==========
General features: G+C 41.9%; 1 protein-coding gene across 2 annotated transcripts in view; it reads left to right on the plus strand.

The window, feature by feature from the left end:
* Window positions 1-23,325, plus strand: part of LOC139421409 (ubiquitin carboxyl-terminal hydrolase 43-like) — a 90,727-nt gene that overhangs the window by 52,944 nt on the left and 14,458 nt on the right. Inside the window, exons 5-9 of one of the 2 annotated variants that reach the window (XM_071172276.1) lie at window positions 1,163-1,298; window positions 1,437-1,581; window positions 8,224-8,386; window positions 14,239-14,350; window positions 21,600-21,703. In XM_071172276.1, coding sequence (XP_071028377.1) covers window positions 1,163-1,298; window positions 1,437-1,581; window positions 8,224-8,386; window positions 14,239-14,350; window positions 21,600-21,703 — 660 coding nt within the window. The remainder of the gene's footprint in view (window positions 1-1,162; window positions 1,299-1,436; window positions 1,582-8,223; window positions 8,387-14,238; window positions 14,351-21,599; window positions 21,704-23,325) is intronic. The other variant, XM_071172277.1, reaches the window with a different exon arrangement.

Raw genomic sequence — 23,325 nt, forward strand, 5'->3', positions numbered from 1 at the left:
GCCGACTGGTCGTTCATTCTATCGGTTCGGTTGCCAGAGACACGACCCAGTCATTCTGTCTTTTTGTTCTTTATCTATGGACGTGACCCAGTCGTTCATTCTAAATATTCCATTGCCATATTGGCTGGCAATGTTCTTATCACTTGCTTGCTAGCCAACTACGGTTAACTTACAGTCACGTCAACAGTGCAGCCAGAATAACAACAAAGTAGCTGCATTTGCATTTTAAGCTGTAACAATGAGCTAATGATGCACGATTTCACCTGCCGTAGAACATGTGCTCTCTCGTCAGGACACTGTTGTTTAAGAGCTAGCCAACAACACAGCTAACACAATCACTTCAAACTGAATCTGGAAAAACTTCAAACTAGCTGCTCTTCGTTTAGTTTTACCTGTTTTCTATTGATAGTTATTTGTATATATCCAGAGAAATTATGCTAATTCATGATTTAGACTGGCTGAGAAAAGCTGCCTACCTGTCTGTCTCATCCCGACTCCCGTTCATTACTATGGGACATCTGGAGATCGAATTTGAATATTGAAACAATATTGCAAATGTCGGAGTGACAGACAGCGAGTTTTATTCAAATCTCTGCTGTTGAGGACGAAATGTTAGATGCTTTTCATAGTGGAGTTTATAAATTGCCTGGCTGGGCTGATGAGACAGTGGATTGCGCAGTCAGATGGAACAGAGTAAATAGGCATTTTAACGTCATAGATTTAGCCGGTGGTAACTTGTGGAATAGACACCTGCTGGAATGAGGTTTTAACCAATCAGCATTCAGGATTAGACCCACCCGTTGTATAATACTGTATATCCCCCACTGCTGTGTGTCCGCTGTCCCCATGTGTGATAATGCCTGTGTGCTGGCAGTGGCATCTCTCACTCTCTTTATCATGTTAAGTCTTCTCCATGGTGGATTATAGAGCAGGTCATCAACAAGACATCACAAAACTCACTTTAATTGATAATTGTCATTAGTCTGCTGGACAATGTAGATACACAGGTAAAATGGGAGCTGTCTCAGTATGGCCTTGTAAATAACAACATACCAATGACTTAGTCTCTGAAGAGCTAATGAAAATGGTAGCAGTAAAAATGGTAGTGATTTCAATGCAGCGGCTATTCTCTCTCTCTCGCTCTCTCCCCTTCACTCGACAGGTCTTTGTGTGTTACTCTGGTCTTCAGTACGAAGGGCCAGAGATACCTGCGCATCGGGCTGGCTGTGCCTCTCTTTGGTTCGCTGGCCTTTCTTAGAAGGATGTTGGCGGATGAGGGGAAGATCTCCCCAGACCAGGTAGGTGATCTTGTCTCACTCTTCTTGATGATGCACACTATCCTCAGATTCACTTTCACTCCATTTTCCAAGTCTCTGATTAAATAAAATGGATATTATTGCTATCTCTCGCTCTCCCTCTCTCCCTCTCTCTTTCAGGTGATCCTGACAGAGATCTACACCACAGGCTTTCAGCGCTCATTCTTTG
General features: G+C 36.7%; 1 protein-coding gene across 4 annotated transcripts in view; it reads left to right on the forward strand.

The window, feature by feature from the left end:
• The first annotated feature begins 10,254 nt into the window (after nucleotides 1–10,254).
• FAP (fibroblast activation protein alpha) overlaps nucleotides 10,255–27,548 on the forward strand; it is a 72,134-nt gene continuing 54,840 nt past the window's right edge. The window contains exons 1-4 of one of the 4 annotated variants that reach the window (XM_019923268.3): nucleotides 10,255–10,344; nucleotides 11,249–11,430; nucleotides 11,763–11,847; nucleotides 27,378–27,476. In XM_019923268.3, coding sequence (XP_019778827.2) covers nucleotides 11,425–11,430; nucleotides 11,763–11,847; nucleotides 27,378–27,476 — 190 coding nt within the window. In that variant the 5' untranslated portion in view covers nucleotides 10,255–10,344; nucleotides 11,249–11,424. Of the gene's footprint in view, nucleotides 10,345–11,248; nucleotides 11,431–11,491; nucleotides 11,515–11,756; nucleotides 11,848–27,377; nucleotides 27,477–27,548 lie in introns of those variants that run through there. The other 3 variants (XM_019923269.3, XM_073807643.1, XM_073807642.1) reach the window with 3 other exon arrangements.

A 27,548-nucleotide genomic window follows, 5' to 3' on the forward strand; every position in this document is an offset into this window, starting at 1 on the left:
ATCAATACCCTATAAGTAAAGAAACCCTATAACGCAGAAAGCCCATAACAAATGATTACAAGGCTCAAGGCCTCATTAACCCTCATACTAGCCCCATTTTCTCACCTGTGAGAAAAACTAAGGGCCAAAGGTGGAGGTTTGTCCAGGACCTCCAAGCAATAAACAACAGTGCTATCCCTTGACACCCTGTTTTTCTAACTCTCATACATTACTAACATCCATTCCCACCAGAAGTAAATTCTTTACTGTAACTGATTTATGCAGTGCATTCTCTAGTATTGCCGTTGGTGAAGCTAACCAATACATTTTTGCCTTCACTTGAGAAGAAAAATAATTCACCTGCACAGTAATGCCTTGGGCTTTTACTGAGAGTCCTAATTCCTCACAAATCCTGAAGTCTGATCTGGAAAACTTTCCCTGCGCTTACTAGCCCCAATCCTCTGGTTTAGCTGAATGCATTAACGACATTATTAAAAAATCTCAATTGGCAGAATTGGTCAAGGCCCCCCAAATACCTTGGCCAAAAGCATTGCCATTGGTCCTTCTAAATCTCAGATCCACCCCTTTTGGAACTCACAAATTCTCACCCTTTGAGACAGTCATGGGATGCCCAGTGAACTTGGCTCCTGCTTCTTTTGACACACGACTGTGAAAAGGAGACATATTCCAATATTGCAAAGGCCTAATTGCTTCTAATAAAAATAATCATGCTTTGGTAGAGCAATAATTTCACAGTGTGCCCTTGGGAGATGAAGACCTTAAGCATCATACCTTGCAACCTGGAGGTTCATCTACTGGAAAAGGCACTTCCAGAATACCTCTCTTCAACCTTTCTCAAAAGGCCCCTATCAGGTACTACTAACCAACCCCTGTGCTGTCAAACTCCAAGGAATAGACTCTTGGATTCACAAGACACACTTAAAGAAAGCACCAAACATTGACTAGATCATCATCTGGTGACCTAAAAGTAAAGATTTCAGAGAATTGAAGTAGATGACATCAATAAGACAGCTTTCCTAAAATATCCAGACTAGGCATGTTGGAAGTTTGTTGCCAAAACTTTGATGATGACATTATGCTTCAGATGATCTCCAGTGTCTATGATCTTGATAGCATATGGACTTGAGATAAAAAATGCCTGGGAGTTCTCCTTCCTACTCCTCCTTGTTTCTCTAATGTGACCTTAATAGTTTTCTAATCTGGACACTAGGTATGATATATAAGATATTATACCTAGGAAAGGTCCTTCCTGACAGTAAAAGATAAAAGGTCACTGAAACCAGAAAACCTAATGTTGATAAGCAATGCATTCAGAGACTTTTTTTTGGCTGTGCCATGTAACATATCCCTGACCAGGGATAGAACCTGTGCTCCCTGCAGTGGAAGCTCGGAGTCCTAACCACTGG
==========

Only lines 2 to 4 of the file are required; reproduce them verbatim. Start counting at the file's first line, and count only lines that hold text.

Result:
The window, feature by feature from the left end:
* Window positions 1-23,325, plus strand: part of LOC139421409 (ubiquitin carboxyl-terminal hydrolase 43-like) — a 90,727-nt gene that overhangs the window by 52,944 nt on the left and 14,458 nt on the right. Inside the window, exons 5-9 of one of the 2 annotated variants that reach the window (XM_071172276.1) lie at window positions 1,163-1,298; window positions 1,437-1,581; window positions 8,224-8,386; window positions 14,239-14,350; window positions 21,600-21,703. In XM_071172276.1, coding sequence (XP_071028377.1) covers window positions 1,163-1,298; window positions 1,437-1,581; window positions 8,224-8,386; window positions 14,239-14,350; window positions 21,600-21,703 — 660 coding nt within the window. The remainder of the gene's footprint in view (window positions 1-1,162; window positions 1,299-1,436; window positions 1,582-8,223; window positions 8,387-14,238; window positions 14,351-21,599; window positions 21,704-23,325) is intronic. The other variant, XM_071172277.1, reaches the window with a different exon arrangement.

Raw genomic sequence — 23,325 nt, forward strand, 5'->3', positions numbered from 1 at the left: